“Scania’s prerequisites to maintain its leading position are better as a listed company than as a subsidiary in a larger group,” Caroline af Ugglas, head of equities and ownership at pension provider Skandia, which is Scania’s seventh-largest shareholder with 0.8 percent of the stock, said in an e-mailed response. “Skandia doesn’t intend to accept the offer.”
Alecta, the fourth-largest shareholder with 2 percent of Scania’s stock, says it will “evaluate the bid carefully, from all aspects.” Swedish pension fund AP4, the ninth-largest shareholder with 0.6 percent of the shares, said the offer “must be evaluated in light of the duty we have to our pensioners and it is not obvious that that is the stock market price plus a few percent.” Nordea Fonder, another shareholder, said today it intends to accept the “attractive” offer.
Swedbank Robur, the fifth-largest shareholder in Scania with 1.9% of the share capital, said today that it will focus on a number of key issues when evaluating VW’s offer, including the company’s “rather special ownership situation where the minority has limited influence.” The asset manager will also keep in mind that “Scania is a nice company,” Paer Baeckman, a spokesman for Swedbank Robur, said by telephone today.
VW only plans to pursue the bid if it can secure 90 percent of the shares in Scania, which the German automaker needs under Swedish law to force remaining minority owners to sell their stakes. VW currently controls 62.6 percent of the share capital.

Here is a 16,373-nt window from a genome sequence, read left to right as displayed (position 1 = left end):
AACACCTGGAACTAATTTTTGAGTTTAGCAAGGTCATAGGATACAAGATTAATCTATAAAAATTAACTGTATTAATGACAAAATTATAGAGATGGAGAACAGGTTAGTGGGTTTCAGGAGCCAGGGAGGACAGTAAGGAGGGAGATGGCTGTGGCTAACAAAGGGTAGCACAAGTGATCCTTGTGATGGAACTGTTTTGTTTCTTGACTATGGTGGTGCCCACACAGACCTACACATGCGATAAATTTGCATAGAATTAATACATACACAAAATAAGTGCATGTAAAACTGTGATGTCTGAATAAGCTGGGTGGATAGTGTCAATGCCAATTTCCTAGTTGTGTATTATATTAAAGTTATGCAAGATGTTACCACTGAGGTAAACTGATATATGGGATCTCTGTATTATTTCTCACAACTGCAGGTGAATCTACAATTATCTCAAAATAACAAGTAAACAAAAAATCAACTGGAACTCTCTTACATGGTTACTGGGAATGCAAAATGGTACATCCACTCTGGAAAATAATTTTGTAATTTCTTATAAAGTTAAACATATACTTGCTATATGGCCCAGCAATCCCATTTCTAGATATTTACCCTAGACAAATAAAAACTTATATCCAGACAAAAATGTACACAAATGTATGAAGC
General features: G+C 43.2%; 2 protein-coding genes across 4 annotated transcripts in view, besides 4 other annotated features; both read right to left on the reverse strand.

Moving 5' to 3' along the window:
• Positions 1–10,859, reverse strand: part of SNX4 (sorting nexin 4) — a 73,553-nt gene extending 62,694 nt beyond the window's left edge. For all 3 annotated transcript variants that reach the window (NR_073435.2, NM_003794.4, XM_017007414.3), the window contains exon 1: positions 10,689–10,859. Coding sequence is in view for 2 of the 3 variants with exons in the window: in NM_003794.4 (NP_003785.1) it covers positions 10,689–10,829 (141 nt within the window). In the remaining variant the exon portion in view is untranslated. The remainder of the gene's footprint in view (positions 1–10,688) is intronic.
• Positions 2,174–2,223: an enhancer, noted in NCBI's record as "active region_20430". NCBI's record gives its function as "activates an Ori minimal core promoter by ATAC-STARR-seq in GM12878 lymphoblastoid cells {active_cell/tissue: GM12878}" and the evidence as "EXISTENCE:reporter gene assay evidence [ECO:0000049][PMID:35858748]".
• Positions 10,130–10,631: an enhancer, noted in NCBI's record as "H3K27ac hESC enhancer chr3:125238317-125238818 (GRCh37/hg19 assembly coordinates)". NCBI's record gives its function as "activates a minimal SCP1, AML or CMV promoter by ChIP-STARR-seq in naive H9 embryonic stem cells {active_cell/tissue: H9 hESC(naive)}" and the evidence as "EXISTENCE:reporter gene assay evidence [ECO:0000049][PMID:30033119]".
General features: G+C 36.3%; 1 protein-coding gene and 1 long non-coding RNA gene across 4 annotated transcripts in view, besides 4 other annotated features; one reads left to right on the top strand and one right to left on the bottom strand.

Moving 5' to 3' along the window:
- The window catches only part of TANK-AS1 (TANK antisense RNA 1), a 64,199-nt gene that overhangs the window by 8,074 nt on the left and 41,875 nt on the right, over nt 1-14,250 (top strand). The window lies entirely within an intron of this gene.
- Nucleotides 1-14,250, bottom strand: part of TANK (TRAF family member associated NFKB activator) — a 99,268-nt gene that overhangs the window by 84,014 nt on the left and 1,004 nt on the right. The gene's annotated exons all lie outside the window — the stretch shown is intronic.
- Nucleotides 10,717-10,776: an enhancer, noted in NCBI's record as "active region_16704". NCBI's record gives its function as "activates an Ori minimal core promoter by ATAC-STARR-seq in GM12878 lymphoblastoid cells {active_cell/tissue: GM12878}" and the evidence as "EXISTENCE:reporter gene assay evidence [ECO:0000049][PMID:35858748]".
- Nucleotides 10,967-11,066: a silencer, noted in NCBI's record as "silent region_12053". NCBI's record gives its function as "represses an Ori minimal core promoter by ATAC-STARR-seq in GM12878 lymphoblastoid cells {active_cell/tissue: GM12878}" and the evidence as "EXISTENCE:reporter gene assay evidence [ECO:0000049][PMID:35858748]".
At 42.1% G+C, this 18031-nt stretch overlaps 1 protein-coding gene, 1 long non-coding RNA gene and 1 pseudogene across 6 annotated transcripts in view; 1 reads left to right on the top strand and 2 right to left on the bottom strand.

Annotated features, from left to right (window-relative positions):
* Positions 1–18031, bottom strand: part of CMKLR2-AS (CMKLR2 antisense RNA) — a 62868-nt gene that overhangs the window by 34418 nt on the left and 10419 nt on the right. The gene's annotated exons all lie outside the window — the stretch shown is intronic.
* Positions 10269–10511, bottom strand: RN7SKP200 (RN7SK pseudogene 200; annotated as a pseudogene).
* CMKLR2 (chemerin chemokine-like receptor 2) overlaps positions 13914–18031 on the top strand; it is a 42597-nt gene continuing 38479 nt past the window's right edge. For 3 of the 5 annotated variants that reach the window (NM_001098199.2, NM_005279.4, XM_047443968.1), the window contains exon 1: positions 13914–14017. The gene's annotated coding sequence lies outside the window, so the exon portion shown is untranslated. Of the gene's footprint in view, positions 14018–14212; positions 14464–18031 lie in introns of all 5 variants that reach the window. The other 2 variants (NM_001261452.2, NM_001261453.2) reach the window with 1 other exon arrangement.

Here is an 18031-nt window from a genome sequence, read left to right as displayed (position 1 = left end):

Scania’s hometown is struggling with a jobless rate that’s almost twice the national average; unemployment reached 14.3 percent in October. The town is known locally as Little Baghdad following an influx of Middle Eastern immigrants that started in the 1960s. Many of these people now provide the backbone to a base of industrial workers anxious about the prospect of foreign ownership of their biggest employer.
“If the VW deal would result in jobs disappearing to other cities or countries, it would be a big blow to the city,” said Afram Yakoub, chairman of the Assyrian Federation of Sweden. “Many are of course worried about what could happen despite reassurances from VW. I think many people in Soedertaelje would feel safer if there was continued Swedish influence in the company.”
Dagens Nyheter, Sweden’s biggest morning newspaper, in an editorial piece today dubbed the German automaker’s bid “part of the VW patriarch’s imperial dreams.”
“That Scania becomes wholly owned by Volkswagen is not good for either Scania, Soedertaelje or Sweden,” Dagens Nyheter said. “VW’s guarantees that the jobs will remain in Sweden don’t apply in the long-term.”
The IF Metall union, which represents more than 2,700 workers in the town, said today that it is seeking binding guarantees from VW that the German company will safeguard jobs and development in Sweden and Soedertaelje.
While former Scania CEO Leif Oestling, currently head of VW’s truck operations, said in a conference call that VW plans no material changes at Scania, Michael Gustafsson, deputy chairman of the IF Metall union in Soedertaelje, said that those guarantees is “what we want to get down in a more binding document than a press conference.”
Back at the town hall, Godner urged VW to keep the future of her local community in mind.
“It’s important that the owners realize how incredibly important Scania is for Soedertaelje and Sweden,” Godner said.
To contact the reporter on this story: Niklas Magnusson in Stockholm at firstname.lastname@example.org